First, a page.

* "Yes" majority in in all eight provinces
* Kenyan financial markets expecting it to pass
* 44.5 pct say now have doubts about their church leadership
NAIROBI, July 30 Two-thirds of Kenyans intend to
vote in favour of a new constitution in a referendum on Aug. 4
and 87 percent of those surveyed will accept the result
whichever side wins, an opinion poll showed on Friday.
The poll by Strategic Research shows the "Yes" vote has
risen from 62 percent since the pollster's previous survey
published on July 16 as more people make up their minds, while
the "No" camp has remained stuck at 20 percent.
While Kenyan financial markets have largely discounted a
"Yes" win, analysts say at least two-thirds need to vote in
favour to give the new constitution credibility and there remain
concerns about violence, especially in the Rift Valley.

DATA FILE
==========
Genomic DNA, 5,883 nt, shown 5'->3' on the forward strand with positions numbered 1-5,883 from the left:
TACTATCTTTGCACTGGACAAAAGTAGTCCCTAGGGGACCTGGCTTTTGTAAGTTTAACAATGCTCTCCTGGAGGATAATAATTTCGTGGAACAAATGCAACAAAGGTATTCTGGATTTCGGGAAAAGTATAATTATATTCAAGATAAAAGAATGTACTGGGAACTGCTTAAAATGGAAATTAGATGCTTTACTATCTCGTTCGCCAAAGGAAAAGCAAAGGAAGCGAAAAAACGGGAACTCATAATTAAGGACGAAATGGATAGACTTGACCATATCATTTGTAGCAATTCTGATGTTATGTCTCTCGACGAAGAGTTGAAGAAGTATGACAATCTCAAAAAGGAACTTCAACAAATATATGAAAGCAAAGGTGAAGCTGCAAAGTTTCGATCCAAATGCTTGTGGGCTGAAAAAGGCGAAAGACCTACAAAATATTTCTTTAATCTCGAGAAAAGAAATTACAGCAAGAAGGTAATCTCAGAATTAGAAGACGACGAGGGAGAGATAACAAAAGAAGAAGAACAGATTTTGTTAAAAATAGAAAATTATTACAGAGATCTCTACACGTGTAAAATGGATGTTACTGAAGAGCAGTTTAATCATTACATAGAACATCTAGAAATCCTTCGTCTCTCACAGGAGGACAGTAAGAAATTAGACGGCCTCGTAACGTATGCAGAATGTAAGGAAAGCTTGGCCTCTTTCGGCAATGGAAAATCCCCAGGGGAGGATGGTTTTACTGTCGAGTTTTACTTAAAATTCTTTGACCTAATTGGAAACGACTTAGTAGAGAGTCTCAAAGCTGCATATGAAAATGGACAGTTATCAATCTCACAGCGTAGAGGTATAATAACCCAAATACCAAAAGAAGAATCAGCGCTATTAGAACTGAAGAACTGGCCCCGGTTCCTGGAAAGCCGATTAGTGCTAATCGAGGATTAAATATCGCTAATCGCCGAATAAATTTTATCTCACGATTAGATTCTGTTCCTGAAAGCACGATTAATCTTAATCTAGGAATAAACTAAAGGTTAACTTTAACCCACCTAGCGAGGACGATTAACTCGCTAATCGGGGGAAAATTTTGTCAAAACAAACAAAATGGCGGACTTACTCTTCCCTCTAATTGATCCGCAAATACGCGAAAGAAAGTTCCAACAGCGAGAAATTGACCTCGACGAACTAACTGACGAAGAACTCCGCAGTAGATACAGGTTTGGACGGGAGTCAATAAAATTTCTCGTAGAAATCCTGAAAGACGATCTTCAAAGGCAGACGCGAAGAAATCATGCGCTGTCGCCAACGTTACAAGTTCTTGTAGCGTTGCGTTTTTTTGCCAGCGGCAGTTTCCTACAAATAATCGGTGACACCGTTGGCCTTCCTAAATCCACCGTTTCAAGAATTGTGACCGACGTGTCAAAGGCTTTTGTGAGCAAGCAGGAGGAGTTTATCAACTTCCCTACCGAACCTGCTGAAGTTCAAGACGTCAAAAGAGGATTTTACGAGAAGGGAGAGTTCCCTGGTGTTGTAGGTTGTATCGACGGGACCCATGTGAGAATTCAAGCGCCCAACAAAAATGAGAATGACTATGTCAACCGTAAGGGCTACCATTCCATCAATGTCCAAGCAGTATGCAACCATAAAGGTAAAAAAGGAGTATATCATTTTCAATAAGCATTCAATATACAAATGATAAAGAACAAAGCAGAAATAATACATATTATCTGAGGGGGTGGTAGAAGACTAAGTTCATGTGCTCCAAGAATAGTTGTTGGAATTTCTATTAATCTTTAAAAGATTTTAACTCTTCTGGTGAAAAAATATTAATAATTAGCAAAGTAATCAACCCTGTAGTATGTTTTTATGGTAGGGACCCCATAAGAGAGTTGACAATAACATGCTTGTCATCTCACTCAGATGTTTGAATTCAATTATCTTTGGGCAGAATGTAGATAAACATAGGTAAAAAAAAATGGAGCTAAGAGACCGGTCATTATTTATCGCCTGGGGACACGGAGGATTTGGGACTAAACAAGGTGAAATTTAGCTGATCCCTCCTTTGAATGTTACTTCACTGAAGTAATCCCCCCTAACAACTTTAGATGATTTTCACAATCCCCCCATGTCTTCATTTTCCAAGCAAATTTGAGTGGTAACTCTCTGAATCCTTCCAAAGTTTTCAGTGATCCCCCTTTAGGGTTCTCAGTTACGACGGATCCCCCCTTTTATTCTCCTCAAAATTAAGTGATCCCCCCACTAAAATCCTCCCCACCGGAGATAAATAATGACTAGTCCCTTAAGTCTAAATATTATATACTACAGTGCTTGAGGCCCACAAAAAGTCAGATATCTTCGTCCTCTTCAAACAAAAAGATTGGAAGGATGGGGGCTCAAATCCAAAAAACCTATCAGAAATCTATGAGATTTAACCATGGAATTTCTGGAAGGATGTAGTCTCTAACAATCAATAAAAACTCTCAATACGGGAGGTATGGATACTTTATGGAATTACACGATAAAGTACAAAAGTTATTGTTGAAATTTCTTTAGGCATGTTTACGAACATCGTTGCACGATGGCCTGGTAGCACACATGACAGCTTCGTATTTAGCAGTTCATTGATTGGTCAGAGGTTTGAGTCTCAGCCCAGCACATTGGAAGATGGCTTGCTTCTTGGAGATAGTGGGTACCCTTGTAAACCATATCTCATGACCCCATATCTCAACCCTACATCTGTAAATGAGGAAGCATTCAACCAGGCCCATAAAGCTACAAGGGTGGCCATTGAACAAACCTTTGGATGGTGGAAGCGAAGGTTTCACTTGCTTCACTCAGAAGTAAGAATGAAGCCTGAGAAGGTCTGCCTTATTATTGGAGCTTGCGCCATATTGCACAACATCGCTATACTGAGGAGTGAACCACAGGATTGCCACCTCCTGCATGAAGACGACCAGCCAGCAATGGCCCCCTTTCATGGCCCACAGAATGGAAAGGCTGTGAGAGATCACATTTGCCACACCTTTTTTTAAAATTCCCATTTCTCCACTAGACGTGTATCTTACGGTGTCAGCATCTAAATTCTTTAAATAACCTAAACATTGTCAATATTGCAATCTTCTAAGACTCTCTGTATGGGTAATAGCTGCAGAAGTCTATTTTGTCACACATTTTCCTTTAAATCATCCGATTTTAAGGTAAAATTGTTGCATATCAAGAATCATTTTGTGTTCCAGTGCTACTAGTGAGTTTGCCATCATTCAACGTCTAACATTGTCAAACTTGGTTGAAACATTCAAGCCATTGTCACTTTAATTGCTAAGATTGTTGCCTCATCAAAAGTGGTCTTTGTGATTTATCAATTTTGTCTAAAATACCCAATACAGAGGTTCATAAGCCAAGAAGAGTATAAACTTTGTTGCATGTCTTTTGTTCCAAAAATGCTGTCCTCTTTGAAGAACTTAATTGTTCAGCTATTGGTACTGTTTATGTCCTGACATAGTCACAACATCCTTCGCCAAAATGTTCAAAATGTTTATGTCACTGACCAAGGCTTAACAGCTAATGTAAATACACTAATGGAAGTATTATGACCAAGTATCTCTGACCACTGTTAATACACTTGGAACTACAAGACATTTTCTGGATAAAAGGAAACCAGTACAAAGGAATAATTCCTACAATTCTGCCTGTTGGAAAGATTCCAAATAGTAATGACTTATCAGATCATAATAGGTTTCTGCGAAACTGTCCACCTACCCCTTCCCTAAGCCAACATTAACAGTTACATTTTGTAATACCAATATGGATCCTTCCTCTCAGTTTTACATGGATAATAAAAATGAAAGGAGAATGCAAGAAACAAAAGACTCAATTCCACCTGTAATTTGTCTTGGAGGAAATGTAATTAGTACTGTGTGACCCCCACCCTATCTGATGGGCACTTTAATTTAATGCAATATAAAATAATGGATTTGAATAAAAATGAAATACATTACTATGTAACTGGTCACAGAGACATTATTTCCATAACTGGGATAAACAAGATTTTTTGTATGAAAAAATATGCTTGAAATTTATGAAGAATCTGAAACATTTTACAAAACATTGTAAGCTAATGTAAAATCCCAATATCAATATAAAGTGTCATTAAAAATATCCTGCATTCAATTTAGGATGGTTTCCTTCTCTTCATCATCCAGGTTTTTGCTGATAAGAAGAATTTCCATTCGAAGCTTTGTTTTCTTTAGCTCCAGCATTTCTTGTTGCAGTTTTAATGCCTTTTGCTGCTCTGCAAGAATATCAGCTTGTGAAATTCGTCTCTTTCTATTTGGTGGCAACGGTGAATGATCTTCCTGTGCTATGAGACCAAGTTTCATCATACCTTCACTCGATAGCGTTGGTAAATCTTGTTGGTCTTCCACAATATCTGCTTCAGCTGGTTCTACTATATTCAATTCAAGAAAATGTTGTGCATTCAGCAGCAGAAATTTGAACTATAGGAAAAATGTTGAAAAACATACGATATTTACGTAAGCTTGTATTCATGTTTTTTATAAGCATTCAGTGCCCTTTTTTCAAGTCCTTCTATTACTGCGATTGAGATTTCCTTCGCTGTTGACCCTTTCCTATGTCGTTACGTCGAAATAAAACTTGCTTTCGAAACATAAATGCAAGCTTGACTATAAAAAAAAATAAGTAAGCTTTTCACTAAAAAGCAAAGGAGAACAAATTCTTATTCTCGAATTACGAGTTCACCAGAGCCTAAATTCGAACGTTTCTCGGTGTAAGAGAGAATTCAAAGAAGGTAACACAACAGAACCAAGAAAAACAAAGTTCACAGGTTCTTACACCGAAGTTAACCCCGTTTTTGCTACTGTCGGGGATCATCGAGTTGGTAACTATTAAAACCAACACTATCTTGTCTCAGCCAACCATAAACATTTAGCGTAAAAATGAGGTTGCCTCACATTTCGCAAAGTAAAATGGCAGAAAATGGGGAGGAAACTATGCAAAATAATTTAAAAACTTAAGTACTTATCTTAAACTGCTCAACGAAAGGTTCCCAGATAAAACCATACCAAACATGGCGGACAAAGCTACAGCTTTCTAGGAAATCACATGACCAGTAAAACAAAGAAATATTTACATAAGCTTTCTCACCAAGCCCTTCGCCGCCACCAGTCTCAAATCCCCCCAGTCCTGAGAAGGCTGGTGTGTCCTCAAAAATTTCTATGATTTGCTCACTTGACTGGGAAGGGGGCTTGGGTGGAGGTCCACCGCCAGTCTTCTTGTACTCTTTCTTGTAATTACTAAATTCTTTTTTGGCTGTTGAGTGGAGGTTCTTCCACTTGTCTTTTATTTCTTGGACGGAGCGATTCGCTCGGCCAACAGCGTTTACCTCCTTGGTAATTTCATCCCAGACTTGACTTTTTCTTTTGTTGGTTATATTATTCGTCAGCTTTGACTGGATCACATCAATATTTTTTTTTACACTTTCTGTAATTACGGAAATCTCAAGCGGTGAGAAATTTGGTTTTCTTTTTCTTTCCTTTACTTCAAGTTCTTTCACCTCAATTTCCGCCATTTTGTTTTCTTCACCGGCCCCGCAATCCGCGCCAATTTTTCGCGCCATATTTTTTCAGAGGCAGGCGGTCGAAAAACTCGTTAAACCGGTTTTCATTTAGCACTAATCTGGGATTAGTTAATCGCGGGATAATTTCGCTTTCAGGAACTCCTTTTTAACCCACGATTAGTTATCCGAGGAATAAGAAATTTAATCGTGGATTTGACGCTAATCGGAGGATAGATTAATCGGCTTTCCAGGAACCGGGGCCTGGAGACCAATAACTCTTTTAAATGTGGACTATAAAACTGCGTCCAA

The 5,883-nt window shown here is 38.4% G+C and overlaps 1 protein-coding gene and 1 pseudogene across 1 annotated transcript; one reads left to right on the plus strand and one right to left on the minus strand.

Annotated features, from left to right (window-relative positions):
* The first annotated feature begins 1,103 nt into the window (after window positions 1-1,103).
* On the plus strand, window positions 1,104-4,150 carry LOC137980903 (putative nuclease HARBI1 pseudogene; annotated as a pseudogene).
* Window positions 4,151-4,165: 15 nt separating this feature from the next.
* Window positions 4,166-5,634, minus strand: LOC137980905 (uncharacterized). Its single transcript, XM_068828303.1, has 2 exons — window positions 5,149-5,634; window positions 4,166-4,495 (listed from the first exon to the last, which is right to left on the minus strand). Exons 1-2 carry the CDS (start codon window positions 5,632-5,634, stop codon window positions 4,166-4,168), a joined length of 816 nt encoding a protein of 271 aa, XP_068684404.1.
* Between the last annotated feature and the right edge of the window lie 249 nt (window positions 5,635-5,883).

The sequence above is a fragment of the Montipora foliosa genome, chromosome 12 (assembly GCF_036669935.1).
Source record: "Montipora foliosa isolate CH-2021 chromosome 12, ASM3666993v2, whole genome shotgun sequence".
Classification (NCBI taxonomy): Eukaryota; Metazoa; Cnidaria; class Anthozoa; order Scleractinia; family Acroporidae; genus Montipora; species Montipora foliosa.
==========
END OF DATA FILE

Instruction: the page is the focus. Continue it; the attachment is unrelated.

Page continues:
The survey showed the "Yes" camp would have a majority in
all of Kenya's eight provinces.
The contest would be tightest in the Rift Valley -- the
epicentre of Kenya's 2008 post-election violence -- where 51
percent said they were in favour of the new constitution and 34
The leaders of the coalition government have been backing
the new constitution while cabinet minister William Ruto and
former President Daniel arap Moi have been spearheading the "No"
Christian church leaders are also against the constitution
due to a clause allowing abortions on medical grounds and
recognition of Islamic courts dealing with divorce and
The poll showed, however, that 68 percent of Catholics
surveyed would vote in favour, 63 percent of Protestants would
say "Yes" while 74 percent of Muslims backed the draft.
Asked how the position of church leaders has affected their
relationship with their church, 44.5 percent said they had
developed doubts about their church leadership and 35 percent
said they liked their church even more.
The random nationwide survey of 2,400 people was conducted
on July 26-28. The sampling error was 1.6 percentage points at a
95 percent confidence level.
(Reporting by Richard Lough; Editing by David Clarke)